Six-hundred-fifty-five days ago, I arrived in Columbia after 13 hours of driving, grabbed a bowl of meatball macaroni and cheese from Noodles and Co. and collapsed onto my bed at the Ramada Inn at the intersection of I-70 and Highway 63. I’d never been to Columbia, Missouri, or the state of Missouri in general. The next morning, I searched for a lunch spot downtown and happened upon Booche’s, where I sat down, ate my food and rarely looked up from my phone before paying my bill in cash and walking out without noticing anything about the place.
During my first two weeks here, I relied on a GPS to get me to restaurants, the grocery store and even around MU’s campus. I passed by street signs and buildings and schools and landmarks with no concept of the history or importance of any of them. Each road was simply a means to an end — the most efficient route to my destination. Much the same way I originally viewed my time in Columbia.
I arrived here 21 months ago with one goal in mind: to leave, eventually. My two-year master’s program at the Missouri School of Journalism was my way to better connections, an internship, a job, a career. Columbia was a map dot on my way to something bigger and better. And unfortunately, I think that’s how many students view this place. Not as a permanent — or even temporary — home, but as a collection of places and people that move us along to our next chapter. We get so stuck in our own little bubbles that we forget this city existed long before we got here and will continue even longer after we leave.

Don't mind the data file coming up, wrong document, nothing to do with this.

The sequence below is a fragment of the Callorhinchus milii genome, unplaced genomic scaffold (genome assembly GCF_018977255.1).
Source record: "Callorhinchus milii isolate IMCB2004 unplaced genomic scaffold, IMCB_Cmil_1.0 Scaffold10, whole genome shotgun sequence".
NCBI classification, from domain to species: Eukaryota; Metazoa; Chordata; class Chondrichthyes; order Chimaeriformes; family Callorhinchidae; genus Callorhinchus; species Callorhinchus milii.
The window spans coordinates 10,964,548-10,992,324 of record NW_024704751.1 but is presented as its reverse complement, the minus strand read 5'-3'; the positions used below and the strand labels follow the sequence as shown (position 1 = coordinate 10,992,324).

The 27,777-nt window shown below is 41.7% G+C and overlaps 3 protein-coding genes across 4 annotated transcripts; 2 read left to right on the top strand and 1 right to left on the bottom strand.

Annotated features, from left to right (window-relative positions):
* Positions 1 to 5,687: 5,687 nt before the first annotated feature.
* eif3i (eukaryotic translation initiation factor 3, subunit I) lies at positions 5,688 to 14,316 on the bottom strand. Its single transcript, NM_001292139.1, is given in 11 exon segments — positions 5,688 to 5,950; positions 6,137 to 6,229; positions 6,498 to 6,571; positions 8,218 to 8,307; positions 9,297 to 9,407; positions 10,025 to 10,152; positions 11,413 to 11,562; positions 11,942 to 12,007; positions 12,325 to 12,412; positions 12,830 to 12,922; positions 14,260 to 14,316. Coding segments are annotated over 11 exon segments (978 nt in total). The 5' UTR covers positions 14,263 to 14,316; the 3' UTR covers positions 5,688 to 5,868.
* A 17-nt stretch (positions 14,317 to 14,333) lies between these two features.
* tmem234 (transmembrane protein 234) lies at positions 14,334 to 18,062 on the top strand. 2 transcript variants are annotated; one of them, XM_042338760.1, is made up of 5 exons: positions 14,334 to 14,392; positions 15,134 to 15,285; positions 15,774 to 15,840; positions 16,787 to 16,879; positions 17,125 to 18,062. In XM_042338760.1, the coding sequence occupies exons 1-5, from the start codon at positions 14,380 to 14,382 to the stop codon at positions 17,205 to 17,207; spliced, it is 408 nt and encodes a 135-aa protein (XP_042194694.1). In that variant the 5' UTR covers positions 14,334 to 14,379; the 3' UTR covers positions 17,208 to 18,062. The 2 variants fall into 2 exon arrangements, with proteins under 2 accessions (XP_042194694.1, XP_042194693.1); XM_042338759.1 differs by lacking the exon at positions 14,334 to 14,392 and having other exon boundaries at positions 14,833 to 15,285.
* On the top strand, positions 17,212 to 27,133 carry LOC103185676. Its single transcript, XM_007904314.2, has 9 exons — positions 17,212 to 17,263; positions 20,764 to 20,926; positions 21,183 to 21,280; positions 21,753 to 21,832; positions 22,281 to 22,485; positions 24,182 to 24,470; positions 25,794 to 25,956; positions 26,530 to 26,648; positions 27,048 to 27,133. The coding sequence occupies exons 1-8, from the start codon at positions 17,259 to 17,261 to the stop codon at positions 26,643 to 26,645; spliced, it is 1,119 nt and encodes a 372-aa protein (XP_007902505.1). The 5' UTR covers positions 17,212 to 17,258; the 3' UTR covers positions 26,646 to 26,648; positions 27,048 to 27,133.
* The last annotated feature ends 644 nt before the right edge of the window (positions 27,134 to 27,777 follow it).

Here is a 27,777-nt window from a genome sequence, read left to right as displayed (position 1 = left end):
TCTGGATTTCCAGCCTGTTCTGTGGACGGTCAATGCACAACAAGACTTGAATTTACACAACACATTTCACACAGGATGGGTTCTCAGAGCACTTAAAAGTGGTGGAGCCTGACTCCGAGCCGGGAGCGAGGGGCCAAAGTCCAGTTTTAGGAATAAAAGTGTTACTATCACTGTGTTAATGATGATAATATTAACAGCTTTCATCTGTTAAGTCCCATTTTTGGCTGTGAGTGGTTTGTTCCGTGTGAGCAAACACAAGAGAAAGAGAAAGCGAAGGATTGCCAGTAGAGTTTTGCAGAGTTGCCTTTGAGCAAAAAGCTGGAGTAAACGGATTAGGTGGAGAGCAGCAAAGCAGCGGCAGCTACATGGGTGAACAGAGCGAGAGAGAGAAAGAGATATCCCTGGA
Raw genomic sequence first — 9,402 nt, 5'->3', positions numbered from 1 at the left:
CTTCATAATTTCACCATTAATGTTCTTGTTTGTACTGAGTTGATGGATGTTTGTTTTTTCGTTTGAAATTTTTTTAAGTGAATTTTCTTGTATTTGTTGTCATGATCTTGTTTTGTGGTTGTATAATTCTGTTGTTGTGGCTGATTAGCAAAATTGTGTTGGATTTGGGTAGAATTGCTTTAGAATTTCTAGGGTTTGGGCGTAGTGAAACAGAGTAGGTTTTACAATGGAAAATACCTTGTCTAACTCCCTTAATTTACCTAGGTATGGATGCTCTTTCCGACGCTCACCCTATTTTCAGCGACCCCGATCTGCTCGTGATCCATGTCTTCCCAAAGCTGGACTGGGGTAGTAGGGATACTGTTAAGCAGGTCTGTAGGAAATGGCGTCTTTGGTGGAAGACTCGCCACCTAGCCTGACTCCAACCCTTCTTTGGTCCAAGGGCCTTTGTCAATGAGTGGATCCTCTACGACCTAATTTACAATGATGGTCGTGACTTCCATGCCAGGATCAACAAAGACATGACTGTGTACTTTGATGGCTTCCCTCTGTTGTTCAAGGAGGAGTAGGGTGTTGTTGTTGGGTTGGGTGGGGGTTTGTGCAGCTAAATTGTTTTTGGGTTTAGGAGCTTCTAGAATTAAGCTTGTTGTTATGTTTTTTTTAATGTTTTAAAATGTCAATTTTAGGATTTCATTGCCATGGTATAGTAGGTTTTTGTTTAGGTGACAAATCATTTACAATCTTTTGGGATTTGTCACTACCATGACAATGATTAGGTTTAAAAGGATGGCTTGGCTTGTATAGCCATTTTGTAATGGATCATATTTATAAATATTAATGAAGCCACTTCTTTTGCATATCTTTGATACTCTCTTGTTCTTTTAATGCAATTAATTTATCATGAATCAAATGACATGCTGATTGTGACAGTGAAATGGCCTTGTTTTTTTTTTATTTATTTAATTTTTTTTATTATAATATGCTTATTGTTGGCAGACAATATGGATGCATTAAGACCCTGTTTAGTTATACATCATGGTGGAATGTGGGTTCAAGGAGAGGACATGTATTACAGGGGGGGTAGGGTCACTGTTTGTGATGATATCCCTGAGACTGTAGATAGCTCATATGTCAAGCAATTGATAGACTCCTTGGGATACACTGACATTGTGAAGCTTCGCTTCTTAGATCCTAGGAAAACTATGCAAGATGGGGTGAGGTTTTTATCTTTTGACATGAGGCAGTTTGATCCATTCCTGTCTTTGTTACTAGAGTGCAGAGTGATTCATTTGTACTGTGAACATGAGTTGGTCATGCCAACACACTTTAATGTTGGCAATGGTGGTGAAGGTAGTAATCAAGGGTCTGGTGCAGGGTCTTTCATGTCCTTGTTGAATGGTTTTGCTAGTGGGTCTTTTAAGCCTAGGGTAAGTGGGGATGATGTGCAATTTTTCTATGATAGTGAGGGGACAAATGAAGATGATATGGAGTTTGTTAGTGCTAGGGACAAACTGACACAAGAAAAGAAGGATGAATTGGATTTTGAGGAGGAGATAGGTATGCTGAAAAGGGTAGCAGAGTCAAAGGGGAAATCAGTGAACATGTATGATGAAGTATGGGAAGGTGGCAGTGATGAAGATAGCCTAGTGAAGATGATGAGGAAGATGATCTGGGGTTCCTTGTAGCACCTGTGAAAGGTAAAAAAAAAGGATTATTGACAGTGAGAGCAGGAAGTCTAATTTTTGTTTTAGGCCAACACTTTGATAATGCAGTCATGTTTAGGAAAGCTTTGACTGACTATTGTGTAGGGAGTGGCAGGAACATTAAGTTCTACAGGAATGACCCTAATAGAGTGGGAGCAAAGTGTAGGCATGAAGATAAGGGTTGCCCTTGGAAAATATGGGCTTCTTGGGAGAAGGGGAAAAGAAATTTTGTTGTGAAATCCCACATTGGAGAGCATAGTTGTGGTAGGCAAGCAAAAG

In this month’s feature package, a team of Vox writers provides an exceptional history lesson on some of the most important — or in some cases, most infamous — members of our community and the landmarks that have taken their names over time. Each place connects us, and, ultimately, teaches us. They welcome us into this city we call home, whether we’re here for two years or 20.
As I leave Columbia for my next adventure, I’m already nostalgic for a place I never thought I’d miss. These places and the people who inhabit them have become part of the fabric of my life. I can only hope whether you’ve been here for a while or you’re just on your way through town, you’ll slow down to appreciate what this city is really all about. I wish I had just a little sooner.